The Eurozone Gets a Big Stimulus

Donald Trump is mad again:

The European Central Bank cut its key interest rate and launched a sweeping package of bond purchases Thursday that lays the ground work for what is likely to be a long period of ultraloose monetary policy, jolting European financial markets and triggering an immediate response from President Trump.

….In a tweet, Mr. Trump said the ECB was “trying, and succeeding, in depreciating the Euro against the VERY strong Dollar, hurting U.S. exports.”

The ECB said that it wouldn’t raise interest rates “until it has seen the inflation outlook robustly converge” with its target of just below 2%. That is, they consider inflation too low and won’t raise rates until it has risen to 2 percent and stayed there a while. As you can see, inflation in Europe is considerably lower than it is in the US and is headed in the wrong direction:

Inflation in the eurozone area was only barely above 1.0 percent in July and shows no signs of turning around. This is why the ECB is getting kind of desperate.

Of course, Trump does have an alternative that the ECB doesn’t: he can spend money. All he has to do is convince Republicans to pass a big stimulus bill, which would probably accomplish more than any kind of rate cut or quantitative easing from the Fed. If it were directed toward subsidies for solar panels or a middle-class child care tax credit or something like that, he could even get Democrats on board. Unfortunately, Republicans would refuse, and that means Trump would have no one left to blame except his own party. Sad.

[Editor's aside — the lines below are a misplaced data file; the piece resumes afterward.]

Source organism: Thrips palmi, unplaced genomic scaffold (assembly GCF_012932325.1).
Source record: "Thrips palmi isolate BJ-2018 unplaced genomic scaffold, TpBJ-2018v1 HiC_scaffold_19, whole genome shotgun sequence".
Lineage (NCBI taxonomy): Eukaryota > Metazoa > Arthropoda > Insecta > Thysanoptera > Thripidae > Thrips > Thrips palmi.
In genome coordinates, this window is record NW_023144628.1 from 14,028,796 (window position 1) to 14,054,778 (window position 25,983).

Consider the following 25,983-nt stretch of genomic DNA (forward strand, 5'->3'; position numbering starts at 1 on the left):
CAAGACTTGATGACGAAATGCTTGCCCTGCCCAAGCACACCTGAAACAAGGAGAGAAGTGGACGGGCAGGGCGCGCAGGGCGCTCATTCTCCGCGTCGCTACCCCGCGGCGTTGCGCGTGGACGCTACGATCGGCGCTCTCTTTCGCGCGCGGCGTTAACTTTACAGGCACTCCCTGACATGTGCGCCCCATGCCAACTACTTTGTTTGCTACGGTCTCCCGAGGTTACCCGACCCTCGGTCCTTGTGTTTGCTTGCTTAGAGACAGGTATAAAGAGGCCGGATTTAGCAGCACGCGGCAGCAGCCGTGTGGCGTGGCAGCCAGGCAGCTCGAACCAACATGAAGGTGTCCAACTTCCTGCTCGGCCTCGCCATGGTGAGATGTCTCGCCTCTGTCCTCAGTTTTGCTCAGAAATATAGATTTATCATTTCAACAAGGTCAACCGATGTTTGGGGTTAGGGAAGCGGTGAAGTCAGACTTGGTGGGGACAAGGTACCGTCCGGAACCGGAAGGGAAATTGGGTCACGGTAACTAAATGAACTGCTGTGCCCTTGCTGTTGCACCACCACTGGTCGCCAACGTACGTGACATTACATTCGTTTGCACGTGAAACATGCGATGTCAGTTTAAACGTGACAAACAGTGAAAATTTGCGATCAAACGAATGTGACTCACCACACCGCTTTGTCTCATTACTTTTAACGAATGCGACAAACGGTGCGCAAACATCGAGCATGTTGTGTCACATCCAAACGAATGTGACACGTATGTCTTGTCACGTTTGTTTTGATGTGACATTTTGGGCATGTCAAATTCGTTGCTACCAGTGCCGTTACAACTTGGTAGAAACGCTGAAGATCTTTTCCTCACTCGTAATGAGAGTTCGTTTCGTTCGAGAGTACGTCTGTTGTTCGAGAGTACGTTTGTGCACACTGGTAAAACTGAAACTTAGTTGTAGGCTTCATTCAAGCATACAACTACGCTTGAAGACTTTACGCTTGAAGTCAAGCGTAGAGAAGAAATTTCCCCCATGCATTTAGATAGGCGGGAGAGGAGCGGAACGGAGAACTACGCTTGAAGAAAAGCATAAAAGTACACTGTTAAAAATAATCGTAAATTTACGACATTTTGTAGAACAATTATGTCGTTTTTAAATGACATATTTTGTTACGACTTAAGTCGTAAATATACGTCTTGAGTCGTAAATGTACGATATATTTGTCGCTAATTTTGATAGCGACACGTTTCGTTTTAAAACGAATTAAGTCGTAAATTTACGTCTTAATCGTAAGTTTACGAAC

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In "It's Not a Crisis. This Is the New Normal," we explain, as matter-of-factly as we can, what exactly our finances look like, how brutal it is to sustain quality journalism right now, what makes Mother Jones different than most of the news out there, and why support from readers is the only thing that keeps us going. Despite the challenges, we're optimistic we can increase the share of online readers who decide to donate—starting with hitting an ambitious $300,000 goal in just three weeks to make sure we can finish our fiscal year break-even in the coming months.

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